W. Joseph Campbell

That heroic Ed Murrow: The myth endures

In Debunking, Media myths, Murrow-McCarthy myth on March 29, 2010 at 10:30 am

Few media-driven myths are as tenacious as the notion that Edward R. Murrow abruptly ended the communists-in-government witch-hunt of Senator Joseph R. McCarthy.

The myth dates to March 9, 1954, when Murrow’s 30-minute See It Now program on CBS television examined the campaign of innuendo, exaggeration, and half-truth that McCarthy had been waging for more than four years.

And the myth was invoked today at Minnesota Public Radio’s online site, in a commentary that declared:

“In the spring of 1954, McCarthy’s crusade of insinuation, innuendo and guilt by association was brought to an end by journalist Edward R. Murrow and Joseph Welsh, attorney for the U.S. Army.”

(The commentary mentioned Welsh because he dramatically confronted McCarthy at a congressional hearing in June 1954, pointedly asking the senator: “Have you no sense of decency, sir? At long last, have you left no sense of decency?”)

As for Murrow, though, his See It Now program on McCarthy was quite belated.

He took on McCarthy only after several other journalists had challenged the senator and his tactics for months, even years.

The Murrow-McCarthy myth is one of 10 that I address, and debunk, in my forthcoming book, Getting It Wrong.

I note in the book that even Murrow’s friend and CBS colleague, Eric Sevareid, “chafed at the misleading interpretation attached to the See It Now program which, he noted, ‘came very late in the day.’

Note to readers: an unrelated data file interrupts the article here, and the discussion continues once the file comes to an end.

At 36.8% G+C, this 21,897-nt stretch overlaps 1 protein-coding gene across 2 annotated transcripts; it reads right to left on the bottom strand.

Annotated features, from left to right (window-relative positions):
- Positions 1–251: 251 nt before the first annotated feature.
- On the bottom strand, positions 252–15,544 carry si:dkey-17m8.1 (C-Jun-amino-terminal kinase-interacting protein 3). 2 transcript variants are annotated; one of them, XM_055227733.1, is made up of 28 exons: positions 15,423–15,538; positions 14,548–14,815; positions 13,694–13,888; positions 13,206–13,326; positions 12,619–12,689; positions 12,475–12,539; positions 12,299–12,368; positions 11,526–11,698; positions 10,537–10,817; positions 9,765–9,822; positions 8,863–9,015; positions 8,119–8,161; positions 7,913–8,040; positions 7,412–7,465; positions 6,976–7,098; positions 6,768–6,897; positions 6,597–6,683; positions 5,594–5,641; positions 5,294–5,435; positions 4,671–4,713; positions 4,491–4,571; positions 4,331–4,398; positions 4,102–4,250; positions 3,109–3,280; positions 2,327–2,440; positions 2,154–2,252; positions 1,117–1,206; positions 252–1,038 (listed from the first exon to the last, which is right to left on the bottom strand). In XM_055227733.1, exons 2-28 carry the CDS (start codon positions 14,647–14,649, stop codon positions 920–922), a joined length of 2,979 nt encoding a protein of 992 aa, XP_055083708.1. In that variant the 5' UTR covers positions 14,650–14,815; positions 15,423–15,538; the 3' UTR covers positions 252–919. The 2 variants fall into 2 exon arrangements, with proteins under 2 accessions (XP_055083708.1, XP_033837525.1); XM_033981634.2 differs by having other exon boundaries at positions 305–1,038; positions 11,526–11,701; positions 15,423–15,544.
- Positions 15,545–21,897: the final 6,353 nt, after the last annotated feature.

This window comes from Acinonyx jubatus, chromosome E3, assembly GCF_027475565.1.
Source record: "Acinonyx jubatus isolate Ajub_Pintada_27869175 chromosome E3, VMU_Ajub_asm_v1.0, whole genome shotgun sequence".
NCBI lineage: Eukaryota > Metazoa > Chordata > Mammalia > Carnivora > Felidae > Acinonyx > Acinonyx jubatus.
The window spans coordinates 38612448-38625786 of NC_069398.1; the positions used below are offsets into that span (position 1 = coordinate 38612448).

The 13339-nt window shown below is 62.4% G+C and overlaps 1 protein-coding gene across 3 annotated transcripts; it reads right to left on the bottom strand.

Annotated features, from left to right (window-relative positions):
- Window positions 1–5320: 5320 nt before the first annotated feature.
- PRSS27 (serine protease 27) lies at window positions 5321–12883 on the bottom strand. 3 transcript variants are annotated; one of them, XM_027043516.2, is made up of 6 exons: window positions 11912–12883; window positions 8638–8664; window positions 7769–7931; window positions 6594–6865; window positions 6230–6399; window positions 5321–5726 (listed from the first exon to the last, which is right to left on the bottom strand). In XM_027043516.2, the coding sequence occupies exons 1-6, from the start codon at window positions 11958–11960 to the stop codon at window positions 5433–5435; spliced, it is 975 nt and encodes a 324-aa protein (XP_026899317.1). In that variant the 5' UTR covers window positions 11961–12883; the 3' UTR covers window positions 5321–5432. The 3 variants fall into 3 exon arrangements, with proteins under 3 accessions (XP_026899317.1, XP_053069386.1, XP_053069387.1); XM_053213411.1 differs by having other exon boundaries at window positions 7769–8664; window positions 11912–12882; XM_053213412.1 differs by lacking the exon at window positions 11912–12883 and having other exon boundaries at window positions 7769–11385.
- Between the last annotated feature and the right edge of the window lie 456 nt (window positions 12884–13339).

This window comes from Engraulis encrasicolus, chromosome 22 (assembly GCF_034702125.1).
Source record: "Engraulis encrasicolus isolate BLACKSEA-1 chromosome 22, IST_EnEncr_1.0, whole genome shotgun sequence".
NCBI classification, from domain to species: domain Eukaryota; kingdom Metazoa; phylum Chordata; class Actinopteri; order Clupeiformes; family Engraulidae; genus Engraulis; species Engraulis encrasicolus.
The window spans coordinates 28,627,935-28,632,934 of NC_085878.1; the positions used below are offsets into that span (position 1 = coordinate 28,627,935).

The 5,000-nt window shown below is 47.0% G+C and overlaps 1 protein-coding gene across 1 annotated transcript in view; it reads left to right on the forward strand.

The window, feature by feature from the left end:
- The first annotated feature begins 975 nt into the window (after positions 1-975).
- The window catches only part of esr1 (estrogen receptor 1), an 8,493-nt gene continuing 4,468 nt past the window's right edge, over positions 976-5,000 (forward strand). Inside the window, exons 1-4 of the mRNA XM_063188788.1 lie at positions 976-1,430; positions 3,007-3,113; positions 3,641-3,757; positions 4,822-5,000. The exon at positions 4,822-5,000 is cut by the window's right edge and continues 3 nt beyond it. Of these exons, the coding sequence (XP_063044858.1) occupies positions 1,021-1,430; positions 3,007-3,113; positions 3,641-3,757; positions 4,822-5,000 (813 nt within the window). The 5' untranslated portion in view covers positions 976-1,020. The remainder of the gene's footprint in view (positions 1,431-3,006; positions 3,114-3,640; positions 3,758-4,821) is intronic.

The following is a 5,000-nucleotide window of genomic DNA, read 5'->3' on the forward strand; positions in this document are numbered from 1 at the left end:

“Sevareid said: ‘The youngsters read back and they think only one person in broadcasting and the press stood up to McCarthy and this has made a lot of people feel very upset, including me, because that program came awfully late.’”

Murrow, himself, acknowledged that his accomplishments in confronting McCarthy were modest, that he had at best reinforced what others had long said about the Republican senator.

I note in Getting It Wrong that Jay Nelson Tuck, then the television critic for the New York Post, wrote in April 1954 that Murrow felt “almost a little shame faced at being saluted for his courage in the McCarthy matter.

“He said he had said nothing that … anyone might not have said without a raised eyebrow only a few years ago,” Tuck wrote.

In no way, then, can Murrow’s See It Now program be said to have “brought to an end” the McCarthy menace.

By the time Murrow took to the air in March 1954, McCarthy’s popularity was already in decline. By then, other journalists–notably Washington’s leading muckraker, Drew Pearson–had called attention to the senator’s crude investigative techniques. And the Army-McCarthy hearings, at which Welch gained lasting fame, proved pivotal to the senator’s downfall.

The hearings led to the Senate’s censuring McCarthy, and to his retreat into political oblivion.

WJC

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